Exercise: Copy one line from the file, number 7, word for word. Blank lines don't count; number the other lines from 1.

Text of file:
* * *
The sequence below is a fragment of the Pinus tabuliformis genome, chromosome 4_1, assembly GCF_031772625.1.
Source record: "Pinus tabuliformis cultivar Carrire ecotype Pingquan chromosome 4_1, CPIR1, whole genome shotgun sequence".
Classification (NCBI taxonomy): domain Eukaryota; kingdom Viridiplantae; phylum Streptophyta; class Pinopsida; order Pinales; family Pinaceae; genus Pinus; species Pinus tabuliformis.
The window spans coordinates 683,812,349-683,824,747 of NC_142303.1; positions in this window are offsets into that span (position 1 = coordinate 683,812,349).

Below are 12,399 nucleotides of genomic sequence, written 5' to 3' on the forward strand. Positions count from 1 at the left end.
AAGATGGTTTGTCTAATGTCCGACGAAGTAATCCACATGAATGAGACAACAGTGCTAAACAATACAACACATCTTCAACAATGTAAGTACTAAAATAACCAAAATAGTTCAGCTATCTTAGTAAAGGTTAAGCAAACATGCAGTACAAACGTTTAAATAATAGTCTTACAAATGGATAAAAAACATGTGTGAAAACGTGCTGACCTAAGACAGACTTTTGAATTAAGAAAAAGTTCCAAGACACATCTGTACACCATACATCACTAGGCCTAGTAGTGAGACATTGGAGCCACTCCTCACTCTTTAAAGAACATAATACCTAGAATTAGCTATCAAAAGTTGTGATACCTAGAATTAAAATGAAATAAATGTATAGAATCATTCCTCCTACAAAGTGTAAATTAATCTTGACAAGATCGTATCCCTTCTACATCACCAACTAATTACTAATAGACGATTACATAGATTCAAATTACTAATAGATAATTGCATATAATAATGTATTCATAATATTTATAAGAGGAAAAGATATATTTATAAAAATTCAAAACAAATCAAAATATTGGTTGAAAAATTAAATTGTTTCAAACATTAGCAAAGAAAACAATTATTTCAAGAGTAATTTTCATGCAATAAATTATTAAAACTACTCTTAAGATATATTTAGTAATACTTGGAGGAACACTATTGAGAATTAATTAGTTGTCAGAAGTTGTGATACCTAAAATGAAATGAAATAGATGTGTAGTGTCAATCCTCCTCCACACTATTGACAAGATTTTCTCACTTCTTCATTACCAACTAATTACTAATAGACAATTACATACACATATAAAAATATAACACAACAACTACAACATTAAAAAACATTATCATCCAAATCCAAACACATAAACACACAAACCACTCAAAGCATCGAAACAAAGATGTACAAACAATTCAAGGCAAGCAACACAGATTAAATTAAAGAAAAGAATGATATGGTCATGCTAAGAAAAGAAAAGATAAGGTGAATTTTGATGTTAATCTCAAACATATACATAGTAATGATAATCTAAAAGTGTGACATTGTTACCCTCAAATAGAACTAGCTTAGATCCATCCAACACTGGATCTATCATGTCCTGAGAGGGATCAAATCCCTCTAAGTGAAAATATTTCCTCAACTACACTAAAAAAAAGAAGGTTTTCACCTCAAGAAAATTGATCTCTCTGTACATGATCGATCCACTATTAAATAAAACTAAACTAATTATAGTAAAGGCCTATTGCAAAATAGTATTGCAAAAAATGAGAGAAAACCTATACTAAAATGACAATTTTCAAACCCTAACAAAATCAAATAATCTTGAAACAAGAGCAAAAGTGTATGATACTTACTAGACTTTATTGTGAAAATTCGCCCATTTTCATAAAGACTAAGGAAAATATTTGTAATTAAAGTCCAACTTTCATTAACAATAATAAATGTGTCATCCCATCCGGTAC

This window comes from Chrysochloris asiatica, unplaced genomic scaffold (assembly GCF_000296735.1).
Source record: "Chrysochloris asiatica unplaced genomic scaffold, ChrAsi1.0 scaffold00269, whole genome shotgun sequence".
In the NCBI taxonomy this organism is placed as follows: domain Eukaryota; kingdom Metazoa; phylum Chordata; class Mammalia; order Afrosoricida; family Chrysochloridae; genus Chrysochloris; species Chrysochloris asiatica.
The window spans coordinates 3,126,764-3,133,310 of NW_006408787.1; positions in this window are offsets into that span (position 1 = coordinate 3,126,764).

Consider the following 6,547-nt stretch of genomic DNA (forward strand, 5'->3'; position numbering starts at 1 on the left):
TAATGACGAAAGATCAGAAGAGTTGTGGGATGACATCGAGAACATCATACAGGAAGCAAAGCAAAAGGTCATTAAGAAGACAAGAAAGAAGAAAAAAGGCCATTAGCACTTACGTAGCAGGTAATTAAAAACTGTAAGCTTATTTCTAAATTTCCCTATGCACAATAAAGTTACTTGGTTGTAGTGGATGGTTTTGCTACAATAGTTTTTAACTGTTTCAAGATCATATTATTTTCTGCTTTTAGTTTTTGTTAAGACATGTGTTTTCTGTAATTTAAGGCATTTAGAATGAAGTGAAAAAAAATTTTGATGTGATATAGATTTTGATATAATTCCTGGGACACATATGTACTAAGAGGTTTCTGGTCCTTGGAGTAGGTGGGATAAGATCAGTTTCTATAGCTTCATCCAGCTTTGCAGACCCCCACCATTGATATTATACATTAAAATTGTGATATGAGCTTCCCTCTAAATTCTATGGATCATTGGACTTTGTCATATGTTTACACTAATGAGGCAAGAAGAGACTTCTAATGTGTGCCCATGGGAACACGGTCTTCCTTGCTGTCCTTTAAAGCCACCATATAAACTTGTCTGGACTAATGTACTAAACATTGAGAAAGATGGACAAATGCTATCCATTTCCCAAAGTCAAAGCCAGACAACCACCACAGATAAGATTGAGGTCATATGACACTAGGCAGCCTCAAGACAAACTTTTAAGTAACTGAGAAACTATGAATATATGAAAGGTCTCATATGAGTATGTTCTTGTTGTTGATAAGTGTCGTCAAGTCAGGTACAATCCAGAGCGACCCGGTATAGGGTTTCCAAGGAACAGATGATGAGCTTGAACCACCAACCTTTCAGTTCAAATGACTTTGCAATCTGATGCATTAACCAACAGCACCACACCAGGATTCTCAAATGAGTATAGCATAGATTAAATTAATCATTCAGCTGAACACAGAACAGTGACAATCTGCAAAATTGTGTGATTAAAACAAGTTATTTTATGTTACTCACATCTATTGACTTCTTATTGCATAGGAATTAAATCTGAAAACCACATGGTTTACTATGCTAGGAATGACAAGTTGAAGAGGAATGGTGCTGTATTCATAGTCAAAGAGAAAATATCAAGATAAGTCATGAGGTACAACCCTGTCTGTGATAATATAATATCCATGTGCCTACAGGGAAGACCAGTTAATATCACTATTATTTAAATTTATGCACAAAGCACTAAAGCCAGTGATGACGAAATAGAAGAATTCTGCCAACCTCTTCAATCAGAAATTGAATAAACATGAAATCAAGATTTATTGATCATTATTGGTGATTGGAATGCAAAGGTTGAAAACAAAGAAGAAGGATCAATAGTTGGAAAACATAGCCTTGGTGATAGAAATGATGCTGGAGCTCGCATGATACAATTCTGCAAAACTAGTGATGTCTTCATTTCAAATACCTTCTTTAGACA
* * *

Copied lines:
This window comes from Chrysochloris asiatica, unplaced genomic scaffold (assembly GCF_000296735.1).